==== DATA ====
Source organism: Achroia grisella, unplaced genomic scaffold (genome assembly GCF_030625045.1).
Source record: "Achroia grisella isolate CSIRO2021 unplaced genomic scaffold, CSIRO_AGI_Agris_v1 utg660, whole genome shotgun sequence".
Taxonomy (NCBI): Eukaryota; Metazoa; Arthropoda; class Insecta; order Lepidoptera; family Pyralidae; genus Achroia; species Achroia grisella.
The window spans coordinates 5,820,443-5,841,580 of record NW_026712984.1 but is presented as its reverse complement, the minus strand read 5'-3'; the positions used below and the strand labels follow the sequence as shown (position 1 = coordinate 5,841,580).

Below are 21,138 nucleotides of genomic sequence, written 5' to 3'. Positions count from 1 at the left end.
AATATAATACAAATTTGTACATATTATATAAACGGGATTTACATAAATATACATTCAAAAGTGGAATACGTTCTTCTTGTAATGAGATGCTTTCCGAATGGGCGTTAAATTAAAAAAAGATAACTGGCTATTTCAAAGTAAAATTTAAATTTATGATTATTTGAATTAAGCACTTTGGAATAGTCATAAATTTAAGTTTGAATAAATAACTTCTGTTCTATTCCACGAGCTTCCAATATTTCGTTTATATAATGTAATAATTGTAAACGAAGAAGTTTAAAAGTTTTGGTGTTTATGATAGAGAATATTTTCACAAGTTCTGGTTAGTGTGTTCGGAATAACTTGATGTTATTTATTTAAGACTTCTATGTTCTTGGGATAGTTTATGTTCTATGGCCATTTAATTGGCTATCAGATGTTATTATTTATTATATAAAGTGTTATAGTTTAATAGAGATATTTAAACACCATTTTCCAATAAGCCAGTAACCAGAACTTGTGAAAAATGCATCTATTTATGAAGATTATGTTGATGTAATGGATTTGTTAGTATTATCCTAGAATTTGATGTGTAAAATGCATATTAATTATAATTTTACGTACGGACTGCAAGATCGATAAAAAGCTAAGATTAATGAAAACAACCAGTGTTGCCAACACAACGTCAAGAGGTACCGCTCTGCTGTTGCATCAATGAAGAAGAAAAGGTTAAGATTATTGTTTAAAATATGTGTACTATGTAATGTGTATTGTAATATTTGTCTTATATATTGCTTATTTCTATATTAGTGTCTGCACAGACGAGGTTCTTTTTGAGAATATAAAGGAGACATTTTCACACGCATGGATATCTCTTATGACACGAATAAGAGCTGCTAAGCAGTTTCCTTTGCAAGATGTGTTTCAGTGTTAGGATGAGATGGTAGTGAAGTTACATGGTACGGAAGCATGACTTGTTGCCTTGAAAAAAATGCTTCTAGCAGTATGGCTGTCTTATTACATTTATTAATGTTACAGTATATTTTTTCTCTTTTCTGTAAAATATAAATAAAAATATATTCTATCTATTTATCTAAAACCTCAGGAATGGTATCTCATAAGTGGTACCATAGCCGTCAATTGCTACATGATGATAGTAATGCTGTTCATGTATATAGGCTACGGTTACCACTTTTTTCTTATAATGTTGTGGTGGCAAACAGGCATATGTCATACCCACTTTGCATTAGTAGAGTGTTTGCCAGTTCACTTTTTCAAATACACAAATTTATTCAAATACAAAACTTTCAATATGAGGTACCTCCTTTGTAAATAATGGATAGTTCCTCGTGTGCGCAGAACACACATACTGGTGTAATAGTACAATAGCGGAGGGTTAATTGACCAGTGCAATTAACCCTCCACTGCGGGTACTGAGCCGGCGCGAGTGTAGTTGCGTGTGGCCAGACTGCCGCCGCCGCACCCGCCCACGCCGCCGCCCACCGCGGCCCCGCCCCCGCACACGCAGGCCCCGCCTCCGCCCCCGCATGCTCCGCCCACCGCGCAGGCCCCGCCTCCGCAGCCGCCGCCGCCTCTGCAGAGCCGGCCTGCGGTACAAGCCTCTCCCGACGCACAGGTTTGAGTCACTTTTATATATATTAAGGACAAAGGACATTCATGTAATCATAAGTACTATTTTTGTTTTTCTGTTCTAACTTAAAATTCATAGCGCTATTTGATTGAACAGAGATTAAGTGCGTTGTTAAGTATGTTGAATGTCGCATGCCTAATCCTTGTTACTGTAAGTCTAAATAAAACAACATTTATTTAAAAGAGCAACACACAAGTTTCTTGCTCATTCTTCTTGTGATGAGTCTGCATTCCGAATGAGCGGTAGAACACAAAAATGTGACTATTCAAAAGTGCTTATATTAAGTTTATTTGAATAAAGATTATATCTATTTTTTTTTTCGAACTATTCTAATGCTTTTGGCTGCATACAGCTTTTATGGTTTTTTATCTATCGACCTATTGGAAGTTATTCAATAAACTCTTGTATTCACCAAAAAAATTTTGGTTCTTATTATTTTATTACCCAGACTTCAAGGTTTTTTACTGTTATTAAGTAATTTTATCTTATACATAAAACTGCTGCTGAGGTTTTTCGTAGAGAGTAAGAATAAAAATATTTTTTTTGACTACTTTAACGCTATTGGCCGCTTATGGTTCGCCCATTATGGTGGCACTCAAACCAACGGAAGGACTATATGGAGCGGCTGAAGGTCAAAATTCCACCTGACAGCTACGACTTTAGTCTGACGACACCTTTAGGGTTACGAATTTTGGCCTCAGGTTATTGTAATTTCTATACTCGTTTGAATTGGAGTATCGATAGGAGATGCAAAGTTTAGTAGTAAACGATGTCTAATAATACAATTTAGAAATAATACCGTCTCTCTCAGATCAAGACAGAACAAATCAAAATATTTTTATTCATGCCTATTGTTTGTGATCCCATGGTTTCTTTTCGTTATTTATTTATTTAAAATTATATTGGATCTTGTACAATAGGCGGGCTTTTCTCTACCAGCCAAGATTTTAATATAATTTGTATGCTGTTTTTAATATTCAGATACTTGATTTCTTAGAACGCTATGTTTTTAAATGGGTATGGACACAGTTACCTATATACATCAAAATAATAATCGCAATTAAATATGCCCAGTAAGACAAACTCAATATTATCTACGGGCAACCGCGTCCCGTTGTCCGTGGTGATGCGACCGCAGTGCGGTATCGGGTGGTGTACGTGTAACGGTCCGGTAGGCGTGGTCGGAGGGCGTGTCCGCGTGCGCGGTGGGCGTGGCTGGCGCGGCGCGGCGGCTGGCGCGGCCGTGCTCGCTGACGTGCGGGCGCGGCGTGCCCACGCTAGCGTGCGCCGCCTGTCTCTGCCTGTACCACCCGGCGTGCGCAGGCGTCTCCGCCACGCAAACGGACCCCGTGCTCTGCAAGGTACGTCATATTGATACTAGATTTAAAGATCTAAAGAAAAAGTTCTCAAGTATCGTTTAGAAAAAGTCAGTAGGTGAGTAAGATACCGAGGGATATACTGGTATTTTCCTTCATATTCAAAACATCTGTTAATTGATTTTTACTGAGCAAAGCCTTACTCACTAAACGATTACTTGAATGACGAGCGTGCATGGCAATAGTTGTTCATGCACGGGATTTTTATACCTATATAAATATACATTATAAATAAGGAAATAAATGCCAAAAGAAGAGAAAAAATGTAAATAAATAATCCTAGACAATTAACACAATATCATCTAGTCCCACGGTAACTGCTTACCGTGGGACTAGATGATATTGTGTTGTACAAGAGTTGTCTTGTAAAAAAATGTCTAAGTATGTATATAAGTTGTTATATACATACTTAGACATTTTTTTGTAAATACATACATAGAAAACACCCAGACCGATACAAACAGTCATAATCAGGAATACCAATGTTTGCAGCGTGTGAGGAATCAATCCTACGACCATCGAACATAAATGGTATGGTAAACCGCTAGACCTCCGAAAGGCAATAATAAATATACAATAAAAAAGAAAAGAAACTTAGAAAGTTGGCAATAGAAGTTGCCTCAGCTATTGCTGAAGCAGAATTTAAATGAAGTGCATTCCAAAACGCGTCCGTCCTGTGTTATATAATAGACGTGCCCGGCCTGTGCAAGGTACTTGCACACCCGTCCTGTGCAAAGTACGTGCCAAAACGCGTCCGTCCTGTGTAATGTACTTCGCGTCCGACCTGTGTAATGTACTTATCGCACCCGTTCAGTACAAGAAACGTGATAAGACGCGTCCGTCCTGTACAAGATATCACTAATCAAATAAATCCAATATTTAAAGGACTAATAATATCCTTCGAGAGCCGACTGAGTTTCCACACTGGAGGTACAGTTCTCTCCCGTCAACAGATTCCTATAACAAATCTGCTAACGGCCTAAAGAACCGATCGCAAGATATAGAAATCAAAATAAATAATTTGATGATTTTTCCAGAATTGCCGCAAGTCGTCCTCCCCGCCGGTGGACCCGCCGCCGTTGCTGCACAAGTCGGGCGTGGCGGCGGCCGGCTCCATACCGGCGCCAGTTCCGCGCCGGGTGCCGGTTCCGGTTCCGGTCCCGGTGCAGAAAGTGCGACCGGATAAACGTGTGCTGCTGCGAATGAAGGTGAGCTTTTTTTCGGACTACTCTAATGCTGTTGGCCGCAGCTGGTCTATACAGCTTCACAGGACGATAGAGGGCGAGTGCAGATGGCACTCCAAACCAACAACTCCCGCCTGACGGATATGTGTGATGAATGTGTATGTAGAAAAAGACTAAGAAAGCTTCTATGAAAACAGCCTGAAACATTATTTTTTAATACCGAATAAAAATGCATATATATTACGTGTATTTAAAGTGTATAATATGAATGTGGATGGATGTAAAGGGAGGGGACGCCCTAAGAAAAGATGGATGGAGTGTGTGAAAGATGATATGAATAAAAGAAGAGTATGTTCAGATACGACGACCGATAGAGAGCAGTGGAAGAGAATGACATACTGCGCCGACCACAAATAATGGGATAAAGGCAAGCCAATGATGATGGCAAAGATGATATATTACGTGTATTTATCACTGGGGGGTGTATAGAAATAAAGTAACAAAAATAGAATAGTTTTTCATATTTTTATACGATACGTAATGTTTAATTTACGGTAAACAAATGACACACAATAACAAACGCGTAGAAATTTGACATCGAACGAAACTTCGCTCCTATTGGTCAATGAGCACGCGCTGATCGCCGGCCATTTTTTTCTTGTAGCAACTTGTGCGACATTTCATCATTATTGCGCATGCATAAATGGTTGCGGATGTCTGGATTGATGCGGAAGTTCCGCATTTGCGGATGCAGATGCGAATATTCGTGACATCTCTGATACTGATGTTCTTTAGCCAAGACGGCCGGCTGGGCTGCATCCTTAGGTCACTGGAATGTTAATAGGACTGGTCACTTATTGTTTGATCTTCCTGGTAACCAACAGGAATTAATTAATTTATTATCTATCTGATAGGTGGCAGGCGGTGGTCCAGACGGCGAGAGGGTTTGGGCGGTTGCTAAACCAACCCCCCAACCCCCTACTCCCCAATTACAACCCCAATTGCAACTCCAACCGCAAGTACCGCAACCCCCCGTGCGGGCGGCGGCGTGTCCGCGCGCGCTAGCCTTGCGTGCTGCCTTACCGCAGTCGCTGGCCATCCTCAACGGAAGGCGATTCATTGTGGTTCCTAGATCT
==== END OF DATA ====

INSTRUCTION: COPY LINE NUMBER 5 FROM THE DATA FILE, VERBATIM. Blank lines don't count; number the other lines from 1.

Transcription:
Below are 21,138 nucleotides of genomic sequence, written 5' to 3'. Positions count from 1 at the left end.